Vice president’s wife puts spotlight on art therapy

Second lady Karen Pence, dressed in green (© Brendan Smialowski/AFP/Getty Images)
Karen Pence raises awareness of art therapy when she travels. (© Brendan Smialowski/AFP/Getty Images)

Art can be therapeutic. Karen Pence, wife of the U.S. vice president, champions that message as she travels with her husband on official visits around the world.

Art therapy uses painting, drawing or other artwork to help people suffering trauma or sickness who cannot find the words to express their anxiety, pain or emotions.

“One thing I can bring to this as second lady is making people aware of what art therapy is and how it works,” Pence told the Associated Press. (The vice president’s wife is sometimes called the second lady, following the tradition of calling the president’s wife the first lady.)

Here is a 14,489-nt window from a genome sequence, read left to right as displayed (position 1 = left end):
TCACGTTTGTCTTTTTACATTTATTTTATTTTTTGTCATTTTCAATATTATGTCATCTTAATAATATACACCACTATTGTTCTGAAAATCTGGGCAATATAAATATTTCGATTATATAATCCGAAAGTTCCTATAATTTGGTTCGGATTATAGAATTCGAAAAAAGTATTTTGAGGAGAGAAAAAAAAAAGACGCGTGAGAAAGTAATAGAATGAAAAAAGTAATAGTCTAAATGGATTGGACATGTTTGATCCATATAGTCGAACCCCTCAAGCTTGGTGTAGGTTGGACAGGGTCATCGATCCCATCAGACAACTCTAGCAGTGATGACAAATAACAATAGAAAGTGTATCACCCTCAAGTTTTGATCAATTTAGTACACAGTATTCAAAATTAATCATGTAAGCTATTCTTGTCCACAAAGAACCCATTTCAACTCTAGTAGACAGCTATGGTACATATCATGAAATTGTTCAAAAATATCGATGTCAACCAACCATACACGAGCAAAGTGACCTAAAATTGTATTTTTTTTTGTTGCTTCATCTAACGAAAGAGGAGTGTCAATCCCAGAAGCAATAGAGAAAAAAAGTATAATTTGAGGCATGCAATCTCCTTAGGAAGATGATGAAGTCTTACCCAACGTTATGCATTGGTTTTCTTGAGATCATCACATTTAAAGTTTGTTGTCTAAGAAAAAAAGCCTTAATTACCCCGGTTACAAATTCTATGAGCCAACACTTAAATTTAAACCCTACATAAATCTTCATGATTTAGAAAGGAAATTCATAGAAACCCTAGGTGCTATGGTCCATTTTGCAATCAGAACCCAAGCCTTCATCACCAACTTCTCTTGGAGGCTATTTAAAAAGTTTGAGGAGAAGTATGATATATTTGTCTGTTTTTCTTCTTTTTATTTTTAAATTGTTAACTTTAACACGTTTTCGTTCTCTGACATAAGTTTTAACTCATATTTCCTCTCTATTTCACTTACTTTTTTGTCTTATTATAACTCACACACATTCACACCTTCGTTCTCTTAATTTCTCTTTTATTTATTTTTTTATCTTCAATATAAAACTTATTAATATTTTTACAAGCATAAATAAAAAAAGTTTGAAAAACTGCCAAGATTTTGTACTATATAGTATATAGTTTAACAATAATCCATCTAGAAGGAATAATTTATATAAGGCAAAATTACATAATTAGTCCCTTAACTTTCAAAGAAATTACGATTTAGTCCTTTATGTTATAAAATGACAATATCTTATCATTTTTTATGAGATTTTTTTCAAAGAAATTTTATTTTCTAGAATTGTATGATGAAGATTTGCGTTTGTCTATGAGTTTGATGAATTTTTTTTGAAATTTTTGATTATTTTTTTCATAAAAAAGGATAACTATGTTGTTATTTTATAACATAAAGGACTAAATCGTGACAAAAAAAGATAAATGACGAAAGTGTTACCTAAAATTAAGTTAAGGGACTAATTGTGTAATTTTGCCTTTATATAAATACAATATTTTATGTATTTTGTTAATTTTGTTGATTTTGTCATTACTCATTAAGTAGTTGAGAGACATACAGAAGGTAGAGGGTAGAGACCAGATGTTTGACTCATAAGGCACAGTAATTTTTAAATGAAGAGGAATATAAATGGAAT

During her travels with the vice president in 2017, Pence has observed art therapy programs in Asia, Australia, Europe, and Central and South America. From 2013 to 2017, when her husband was the governor of Indiana, Pence visited similar programs in Japan, Germany, Israel and Canada.

Since 2011, Pence has served on the board of Tracy’s Kids, a U.S. program that uses art therapy to help children with cancer cope with their illness and treatment.

Both art and working with children come naturally to Pence. She holds a master’s degree in education and was an elementary teacher for 25 years. She is also an artist and paints watercolors of homes and historical buildings.

This story was originally published on April 18, 2017.